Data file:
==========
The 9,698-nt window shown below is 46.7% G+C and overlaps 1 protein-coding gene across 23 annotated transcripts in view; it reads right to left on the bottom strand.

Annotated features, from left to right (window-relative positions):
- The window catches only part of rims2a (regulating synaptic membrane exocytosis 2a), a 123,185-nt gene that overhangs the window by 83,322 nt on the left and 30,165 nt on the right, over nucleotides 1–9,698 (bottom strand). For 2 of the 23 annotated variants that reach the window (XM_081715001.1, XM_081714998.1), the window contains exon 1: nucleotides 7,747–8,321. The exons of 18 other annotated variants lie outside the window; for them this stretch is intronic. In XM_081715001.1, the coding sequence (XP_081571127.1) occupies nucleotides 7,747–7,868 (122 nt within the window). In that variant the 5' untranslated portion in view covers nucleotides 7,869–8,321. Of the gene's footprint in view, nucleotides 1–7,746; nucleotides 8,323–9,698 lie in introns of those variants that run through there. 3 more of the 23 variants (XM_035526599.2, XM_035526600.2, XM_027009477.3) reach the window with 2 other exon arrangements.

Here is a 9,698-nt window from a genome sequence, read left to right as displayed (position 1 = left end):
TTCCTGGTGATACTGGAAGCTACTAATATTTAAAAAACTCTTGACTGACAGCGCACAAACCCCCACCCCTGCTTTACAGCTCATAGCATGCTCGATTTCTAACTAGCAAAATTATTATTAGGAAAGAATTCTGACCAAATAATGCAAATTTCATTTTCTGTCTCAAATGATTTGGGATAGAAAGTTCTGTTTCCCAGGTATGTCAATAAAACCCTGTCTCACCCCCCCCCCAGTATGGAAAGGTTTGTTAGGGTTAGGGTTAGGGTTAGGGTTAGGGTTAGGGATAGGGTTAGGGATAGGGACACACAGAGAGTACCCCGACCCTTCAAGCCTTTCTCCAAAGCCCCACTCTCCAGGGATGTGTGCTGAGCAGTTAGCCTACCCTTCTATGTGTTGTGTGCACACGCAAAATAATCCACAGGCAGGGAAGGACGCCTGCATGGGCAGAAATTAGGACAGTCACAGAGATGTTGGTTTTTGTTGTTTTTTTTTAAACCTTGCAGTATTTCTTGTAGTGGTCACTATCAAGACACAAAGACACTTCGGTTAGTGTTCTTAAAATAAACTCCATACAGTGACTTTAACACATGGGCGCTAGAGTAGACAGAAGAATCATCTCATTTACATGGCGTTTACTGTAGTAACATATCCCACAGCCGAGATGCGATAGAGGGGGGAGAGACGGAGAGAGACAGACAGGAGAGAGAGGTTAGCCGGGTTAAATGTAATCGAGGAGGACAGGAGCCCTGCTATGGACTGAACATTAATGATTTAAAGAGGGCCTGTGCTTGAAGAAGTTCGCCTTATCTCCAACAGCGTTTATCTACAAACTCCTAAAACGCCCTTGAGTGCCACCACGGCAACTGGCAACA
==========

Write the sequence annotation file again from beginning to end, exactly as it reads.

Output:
The 9,698-nt window shown below is 46.7% G+C and overlaps 1 protein-coding gene across 23 annotated transcripts in view; it reads right to left on the bottom strand.

Annotated features, from left to right (window-relative positions):
- The window catches only part of rims2a (regulating synaptic membrane exocytosis 2a), a 123,185-nt gene that overhangs the window by 83,322 nt on the left and 30,165 nt on the right, over nucleotides 1–9,698 (bottom strand). For 2 of the 23 annotated variants that reach the window (XM_081715001.1, XM_081714998.1), the window contains exon 1: nucleotides 7,747–8,321. The exons of 18 other annotated variants lie outside the window; for them this stretch is intronic. In XM_081715001.1, the coding sequence (XP_081571127.1) occupies nucleotides 7,747–7,868 (122 nt within the window). In that variant the 5' untranslated portion in view covers nucleotides 7,869–8,321. Of the gene's footprint in view, nucleotides 1–7,746; nucleotides 8,323–9,698 lie in introns of those variants that run through there. 3 more of the 23 variants (XM_035526599.2, XM_035526600.2, XM_027009477.3) reach the window with 2 other exon arrangements.

Here is a 9,698-nt window from a genome sequence, read left to right as displayed (position 1 = left end):
TTCCTGGTGATACTGGAAGCTACTAATATTTAAAAAACTCTTGACTGACAGCGCACAAACCCCCACCCCTGCTTTACAGCTCATAGCATGCTCGATTTCTAACTAGCAAAATTATTATTAGGAAAGAATTCTGACCAAATAATGCAAATTTCATTTTCTGTCTCAAATGATTTGGGATAGAAAGTTCTGTTTCCCAGGTATGTCAATAAAACCCTGTCTCACCCCCCCCCCAGTATGGAAAGGTTTGTTAGGGTTAGGGTTAGGGTTAGGGTTAGGGTTAGGGATAGGGTTAGGGATAGGGACACACAGAGAGTACCCCGACCCTTCAAGCCTTTCTCCAAAGCCCCACTCTCCAGGGATGTGTGCTGAGCAGTTAGCCTACCCTTCTATGTGTTGTGTGCACACGCAAAATAATCCACAGGCAGGGAAGGACGCCTGCATGGGCAGAAATTAGGACAGTCACAGAGATGTTGGTTTTTGTTGTTTTTTTTTAAACCTTGCAGTATTTCTTGTAGTGGTCACTATCAAGACACAAAGACACTTCGGTTAGTGTTCTTAAAATAAACTCCATACAGTGACTTTAACACATGGGCGCTAGAGTAGACAGAAGAATCATCTCATTTACATGGCGTTTACTGTAGTAACATATCCCACAGCCGAGATGCGATAGAGGGGGGAGAGACGGAGAGAGACAGACAGGAGAGAGAGGTTAGCCGGGTTAAATGTAATCGAGGAGGACAGGAGCCCTGCTATGGACTGAACATTAATGATTTAAAGAGGGCCTGTGCTTGAAGAAGTTCGCCTTATCTCCAACAGCGTTTATCTACAAACTCCTAAAACGCCCTTGAGTGCCACCACGGCAACTGGCAACA